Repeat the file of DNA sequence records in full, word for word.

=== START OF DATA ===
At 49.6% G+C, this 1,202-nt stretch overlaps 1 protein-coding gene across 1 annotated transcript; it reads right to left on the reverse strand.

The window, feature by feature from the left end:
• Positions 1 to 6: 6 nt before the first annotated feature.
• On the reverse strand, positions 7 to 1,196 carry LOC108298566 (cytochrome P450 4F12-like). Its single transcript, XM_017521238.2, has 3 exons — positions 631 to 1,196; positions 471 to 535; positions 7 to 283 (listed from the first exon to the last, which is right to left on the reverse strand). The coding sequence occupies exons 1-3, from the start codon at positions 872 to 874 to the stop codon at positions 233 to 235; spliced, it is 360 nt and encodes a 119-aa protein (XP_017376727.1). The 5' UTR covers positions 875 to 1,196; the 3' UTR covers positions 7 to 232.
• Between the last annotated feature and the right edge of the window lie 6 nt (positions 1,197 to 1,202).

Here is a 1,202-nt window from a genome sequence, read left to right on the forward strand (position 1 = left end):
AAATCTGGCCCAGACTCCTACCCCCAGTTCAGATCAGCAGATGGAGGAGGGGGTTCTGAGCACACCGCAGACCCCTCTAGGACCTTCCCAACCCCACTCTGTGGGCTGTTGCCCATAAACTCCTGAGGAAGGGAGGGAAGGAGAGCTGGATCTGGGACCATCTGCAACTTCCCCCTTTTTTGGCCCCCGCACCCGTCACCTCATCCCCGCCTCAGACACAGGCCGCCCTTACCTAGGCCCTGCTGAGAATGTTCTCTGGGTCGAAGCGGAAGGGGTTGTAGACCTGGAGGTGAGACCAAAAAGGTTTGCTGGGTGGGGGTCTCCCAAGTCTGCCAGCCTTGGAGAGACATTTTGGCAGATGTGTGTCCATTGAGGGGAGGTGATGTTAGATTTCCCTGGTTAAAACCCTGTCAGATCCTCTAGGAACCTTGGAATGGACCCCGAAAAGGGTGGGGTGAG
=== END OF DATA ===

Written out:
At 49.6% G+C, this 1,202-nt stretch overlaps 1 protein-coding gene across 1 annotated transcript; it reads right to left on the reverse strand.

The window, feature by feature from the left end:
• Positions 1 to 6: 6 nt before the first annotated feature.
• On the reverse strand, positions 7 to 1,196 carry LOC108298566 (cytochrome P450 4F12-like). Its single transcript, XM_017521238.2, has 3 exons — positions 631 to 1,196; positions 471 to 535; positions 7 to 283 (listed from the first exon to the last, which is right to left on the reverse strand). The coding sequence occupies exons 1-3, from the start codon at positions 872 to 874 to the stop codon at positions 233 to 235; spliced, it is 360 nt and encodes a 119-aa protein (XP_017376727.1). The 5' UTR covers positions 875 to 1,196; the 3' UTR covers positions 7 to 232.
• Between the last annotated feature and the right edge of the window lie 6 nt (positions 1,197 to 1,202).

Here is a 1,202-nt window from a genome sequence, read left to right on the forward strand (position 1 = left end):
AAATCTGGCCCAGACTCCTACCCCCAGTTCAGATCAGCAGATGGAGGAGGGGGTTCTGAGCACACCGCAGACCCCTCTAGGACCTTCCCAACCCCACTCTGTGGGCTGTTGCCCATAAACTCCTGAGGAAGGGAGGGAAGGAGAGCTGGATCTGGGACCATCTGCAACTTCCCCCTTTTTTGGCCCCCGCACCCGTCACCTCATCCCCGCCTCAGACACAGGCCGCCCTTACCTAGGCCCTGCTGAGAATGTTCTCTGGGTCGAAGCGGAAGGGGTTGTAGACCTGGAGGTGAGACCAAAAAGGTTTGCTGGGTGGGGGTCTCCCAAGTCTGCCAGCCTTGGAGAGACATTTTGGCAGATGTGTGTCCATTGAGGGGAGGTGATGTTAGATTTCCCTGGTTAAAACCCTGTCAGATCCTCTAGGAACCTTGGAATGGACCCCGAAAAGGGTGGGGTGAG